Contractors & subcontractors

A contractor or sub-contractor may be defined as a ‘worker’ if they are engaged to do work by another person for the purpose of the other person’s trade or business, and they are paid for their personal manual labour or services.

Examples of people who work under a contract for service and are likely to be considered a worker include:

  • contractors or sub-contractors who perform the actual activities of the employer’s normal trade or business (e.g. a bricklayer or plasterer contracted by a builder).
  • contractors or sub-contractors who perform activities for the efficient conduct of an employer’s trade or business (e.g. a fencing contractor engaged by a farmer).

Under section 127 of the Return to Work Act 1986 (“the Act”), if a person (the ‘principal’) contracts with another person (the ‘contractor’) to perform work which is for the purpose of the principal’s normal trade or business, then:

  • the contractor is legally responsible for compensation to any workers employed by the contractor to do the work or provide the service under the Act;
  • in some circumstances, the principal may also be legally responsible for compensation to any workers employed by the contractor to do the work or provide the service to the principal under the Act;
  • in some circumstances, both parties have a joint legal responsibility for compensation payable to the contractor’s employed workers;

For these reasons, it is essential that each party have in place a valid, applicable and current workers’ compensation insurance policy in the Northern Territory.

Furthermore, if the contractor in turn sub-contracts the work to a sub-contractor, then all parties – including the principal, the contractor and the sub-contractor – may be liable for compensation to any workers employed by the sub-contractor to do the work or provide the service in the principal’s normal trade and business.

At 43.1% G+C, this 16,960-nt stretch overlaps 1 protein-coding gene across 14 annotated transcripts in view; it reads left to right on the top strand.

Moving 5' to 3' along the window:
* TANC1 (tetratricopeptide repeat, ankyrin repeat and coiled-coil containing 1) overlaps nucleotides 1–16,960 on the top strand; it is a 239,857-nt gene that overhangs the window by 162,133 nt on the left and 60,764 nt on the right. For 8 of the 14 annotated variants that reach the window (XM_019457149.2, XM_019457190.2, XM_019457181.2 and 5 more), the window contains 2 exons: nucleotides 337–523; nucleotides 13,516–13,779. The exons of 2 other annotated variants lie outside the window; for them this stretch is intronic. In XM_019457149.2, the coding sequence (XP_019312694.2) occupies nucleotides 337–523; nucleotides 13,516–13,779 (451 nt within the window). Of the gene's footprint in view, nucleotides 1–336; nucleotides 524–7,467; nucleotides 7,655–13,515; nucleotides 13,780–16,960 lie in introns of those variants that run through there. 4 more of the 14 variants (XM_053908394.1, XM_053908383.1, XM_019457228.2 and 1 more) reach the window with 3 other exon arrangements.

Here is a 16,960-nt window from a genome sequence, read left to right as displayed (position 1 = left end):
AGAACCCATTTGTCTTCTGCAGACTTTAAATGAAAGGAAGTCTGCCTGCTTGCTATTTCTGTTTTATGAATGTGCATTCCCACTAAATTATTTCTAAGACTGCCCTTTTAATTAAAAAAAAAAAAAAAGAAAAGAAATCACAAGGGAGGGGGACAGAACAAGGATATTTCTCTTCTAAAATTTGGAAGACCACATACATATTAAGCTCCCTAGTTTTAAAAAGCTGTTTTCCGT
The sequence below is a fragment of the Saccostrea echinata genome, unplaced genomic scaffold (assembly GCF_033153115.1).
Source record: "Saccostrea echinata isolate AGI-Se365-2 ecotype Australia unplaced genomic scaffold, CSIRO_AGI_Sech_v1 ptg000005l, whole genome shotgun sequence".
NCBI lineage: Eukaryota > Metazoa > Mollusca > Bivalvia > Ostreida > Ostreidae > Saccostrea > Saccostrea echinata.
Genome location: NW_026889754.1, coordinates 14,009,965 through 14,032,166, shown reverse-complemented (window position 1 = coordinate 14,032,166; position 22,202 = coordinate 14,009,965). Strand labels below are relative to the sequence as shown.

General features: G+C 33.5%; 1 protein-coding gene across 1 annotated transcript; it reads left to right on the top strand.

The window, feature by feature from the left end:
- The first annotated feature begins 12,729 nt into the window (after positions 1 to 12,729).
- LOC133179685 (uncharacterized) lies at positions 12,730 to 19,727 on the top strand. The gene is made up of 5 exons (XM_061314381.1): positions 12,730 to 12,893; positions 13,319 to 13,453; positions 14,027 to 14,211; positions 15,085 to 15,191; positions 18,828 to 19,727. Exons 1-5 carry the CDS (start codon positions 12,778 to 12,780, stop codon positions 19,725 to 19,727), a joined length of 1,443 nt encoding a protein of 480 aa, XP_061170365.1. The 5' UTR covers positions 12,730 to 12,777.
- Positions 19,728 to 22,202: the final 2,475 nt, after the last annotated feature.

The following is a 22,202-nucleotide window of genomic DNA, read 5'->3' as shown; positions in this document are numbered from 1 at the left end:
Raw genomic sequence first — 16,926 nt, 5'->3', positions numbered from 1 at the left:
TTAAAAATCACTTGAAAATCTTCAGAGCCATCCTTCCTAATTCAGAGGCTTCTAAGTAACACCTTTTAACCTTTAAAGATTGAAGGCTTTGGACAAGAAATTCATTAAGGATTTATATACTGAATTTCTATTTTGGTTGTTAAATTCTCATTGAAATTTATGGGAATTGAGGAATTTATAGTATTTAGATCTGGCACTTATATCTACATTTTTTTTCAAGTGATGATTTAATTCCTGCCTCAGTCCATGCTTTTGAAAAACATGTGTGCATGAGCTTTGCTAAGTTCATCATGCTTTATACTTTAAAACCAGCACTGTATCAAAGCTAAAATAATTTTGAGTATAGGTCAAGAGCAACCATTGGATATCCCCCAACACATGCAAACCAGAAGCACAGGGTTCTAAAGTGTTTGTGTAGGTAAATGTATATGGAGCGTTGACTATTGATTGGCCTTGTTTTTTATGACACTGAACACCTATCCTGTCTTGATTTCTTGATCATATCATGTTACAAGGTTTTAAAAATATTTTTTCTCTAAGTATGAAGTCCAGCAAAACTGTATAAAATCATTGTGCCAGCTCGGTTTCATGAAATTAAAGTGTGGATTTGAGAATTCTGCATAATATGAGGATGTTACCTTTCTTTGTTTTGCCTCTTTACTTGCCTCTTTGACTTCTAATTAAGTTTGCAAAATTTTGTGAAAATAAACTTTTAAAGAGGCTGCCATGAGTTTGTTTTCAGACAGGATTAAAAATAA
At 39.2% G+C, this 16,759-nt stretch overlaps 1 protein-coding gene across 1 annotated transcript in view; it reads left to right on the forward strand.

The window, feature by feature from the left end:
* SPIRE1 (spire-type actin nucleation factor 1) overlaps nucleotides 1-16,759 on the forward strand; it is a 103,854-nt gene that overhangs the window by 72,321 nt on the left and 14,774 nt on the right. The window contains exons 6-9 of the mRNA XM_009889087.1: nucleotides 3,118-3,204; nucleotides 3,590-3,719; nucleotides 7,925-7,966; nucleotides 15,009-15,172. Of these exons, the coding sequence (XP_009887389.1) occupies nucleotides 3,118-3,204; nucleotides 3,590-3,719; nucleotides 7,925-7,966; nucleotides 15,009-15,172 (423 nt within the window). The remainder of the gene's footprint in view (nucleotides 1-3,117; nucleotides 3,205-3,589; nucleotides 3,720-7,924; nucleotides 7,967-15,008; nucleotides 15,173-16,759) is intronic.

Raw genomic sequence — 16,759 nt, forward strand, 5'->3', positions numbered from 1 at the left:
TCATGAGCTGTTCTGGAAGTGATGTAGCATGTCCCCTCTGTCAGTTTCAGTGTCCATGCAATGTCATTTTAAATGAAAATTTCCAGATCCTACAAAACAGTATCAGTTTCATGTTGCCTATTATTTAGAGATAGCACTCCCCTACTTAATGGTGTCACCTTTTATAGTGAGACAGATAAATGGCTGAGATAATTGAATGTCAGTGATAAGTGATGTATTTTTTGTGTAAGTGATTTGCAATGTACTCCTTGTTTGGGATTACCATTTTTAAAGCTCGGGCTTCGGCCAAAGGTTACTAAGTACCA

Principals should ensure that all contractors have a current workers’ compensation insurance policy, and all workers should check that they are covered under the Act.
    Contractors who engage sub-contractors should ensure that all sub-contractors have a current workers’ compensation insurance policy and all workers should check that they are covered under the Act.

The easiest way to confirm that contractors or sub-contractors have a current workers compensation insurance policy as required by the Act, is for the principal (and /or contractor) to ask to see a copy of the current policy.  You should not rely on being told that a policy exists, nor of the existence of a policy being written into a contractual agreement.

Confirmation of contractors’ or sub-contractors current insurance policy will ensure that, as much as possible, all workers are covered while performing work and providing services to the principal (and / or contractor) as part of their employment with the contractor or sub-contractor.

Video Resources

The below videos have been developed to give businesses helpful information about workers compensation:

Related Forms and Resources

Bulletins
Definition of a Worker
Workers compensation insurance requirements for employers
Forms
Workers compensation claim form
Guides
Employers guide to workers compensation